Monthly Archives: January 2013
This is the strangest argument against gay marriage that I’ve seen yet, I wish I could read it written out formally by the lawyers who said it. It’s bizarre and weak, and apparently the one that the Prop 8 crowd are taking before the Supreme Court.
“It is plainly reasonable for California to maintain a unique institution [referring to marriage] to address the unique challenges posed by the unique procreative potential of sexual relationships between men and women,” argued Washington attorney Charles J. Cooper, representing the defenders of Proposition 8. Same-sex couples need not be included in the definition of marriage, he said, because they “don’t present a threat of irresponsible procreation.”
Yeah. What puzzles me about this is that it’s by far the most demeaning description of marriage I’ve ever read. Every married couple should be offended by this, and it just gets worse the more I think about it!
Have you ever had a song you liked, and then when you looked up the lyrics you didn’t like it so much anymore?
Since I’m sitting here at the keyboard thinking about it, and it is tangentially related to the holiday today, I may as well put this out there.
This is “Waiting on the World to Change”, by John Mayer. It got stuck in my head last Wednesday morning, so I tracked it down on the internet, listened to it a few times and eventually the lyrics sank in. It was this line that made me look up the complete lyrics:
It’s not that we don’t care,
We just know that the fight ain’t fair
So we keep on waiting
Waiting on the world to change
Young people, the fight’s never going to be fair. And if you wait, as the song suggests, until you’re the ones in charge, then you’ll have an even harder fight ahead of you, because your opposition is not going to rest and wait until they lose their advantage.
Today honors a man who knew that the fight was not and would not be fair, that changing things would require people willing to go to jail and even die. Not to guarantee victory, but merely to force a negotiation.
The world won’t change if we wait, we have to make it change.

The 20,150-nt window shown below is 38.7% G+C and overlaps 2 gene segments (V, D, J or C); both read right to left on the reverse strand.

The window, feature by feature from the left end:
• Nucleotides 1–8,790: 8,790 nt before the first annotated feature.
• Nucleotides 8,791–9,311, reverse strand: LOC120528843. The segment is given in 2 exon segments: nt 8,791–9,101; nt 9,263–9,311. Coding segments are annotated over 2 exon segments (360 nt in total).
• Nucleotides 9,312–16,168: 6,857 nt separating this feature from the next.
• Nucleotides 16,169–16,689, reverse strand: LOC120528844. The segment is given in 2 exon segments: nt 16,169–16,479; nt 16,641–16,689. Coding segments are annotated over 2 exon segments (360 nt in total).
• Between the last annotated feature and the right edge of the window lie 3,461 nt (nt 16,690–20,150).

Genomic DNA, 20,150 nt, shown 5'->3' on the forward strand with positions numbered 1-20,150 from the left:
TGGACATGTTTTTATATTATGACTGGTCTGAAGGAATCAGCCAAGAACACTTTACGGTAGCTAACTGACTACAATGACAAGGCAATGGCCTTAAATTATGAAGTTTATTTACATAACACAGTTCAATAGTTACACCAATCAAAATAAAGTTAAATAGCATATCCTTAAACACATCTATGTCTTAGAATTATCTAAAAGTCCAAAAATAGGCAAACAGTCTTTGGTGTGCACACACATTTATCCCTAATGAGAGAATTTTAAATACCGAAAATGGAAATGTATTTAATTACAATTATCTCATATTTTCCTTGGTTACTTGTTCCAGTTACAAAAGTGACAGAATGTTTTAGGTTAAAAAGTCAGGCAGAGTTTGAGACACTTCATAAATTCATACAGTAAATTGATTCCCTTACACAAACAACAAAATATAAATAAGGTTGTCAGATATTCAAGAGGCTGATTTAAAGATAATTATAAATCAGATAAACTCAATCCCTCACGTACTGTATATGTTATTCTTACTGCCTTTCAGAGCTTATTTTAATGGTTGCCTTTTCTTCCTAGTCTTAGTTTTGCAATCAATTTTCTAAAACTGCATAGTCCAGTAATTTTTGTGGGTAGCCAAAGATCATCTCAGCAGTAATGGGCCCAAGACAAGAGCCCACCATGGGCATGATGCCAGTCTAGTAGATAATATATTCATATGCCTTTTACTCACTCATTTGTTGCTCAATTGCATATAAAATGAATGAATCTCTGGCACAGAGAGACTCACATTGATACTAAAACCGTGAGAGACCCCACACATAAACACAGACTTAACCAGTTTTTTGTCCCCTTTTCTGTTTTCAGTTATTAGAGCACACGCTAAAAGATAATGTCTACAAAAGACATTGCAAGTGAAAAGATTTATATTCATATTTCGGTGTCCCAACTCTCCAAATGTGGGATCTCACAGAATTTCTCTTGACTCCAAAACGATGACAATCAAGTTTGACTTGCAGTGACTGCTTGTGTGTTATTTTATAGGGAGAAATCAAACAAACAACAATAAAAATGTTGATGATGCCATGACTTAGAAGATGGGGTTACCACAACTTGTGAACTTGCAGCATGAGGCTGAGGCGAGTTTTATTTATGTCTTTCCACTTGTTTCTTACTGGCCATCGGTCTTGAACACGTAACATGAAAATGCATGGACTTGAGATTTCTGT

My mother once told me that she’d been living in an apartment in downtown Fresno when Dr. King was murdered. She mentioned the news in passing to her landlord, and his response was “Just another dead nigger.”
If there’s one thing I’ve learned from Barack Obama’s presidency, it’s that we aren’t nearly as far away from this as we should be. Whether or not a modern King would be jailed under the NDAA for his radicalism.
(Incidentally, that second link is very interesting and you should check it out.)
Clearly I haven’t been posting enough lately, because my search terms this month were all pretty boring. Even depressing. So I’m just giving you my favorite this time, the one that made me smile and wasn’t pathetic.
strange thing with leo
My blog in four words. Have a good night everyone!
I’m thinking of going to see Greta Christina speak tomorrow, partly because she’s generally awesome, partly because the subject is interesting to me, partly because it’s an excuse to get out into San Francisco, but mostly because I want to see the famous shoes which caused so much controversy.
Something that was said in the comments was interesting to me, the idea that if a man buys an expensive pair of dress shoes, it’s a valid investment in professional attire, while if a woman does this it’s a frivolous fashion expense.
I haven’t really encountered this attitude, but it does fit perfectly into the sort of casual sexism I see pretty much everywhere. The “can’t win” part fits, certainly. Consider: A woman who buys a well-made pair of shoes for work is criticized for spending so much on fashion, while a woman buying & wearing cheap shoes will be criticized for her unprofessional appearance.
The other things that come to mind are first that I should have given those boots at the vintage clothing store more of a chance, and that considering how much I walk (and the Sam Vimes “boots” theory of economic unfairness) it may well be worthwhile for me to save up and buy a $200-$300 pair of shoes. As long as I can find something that goes well with everything, of course.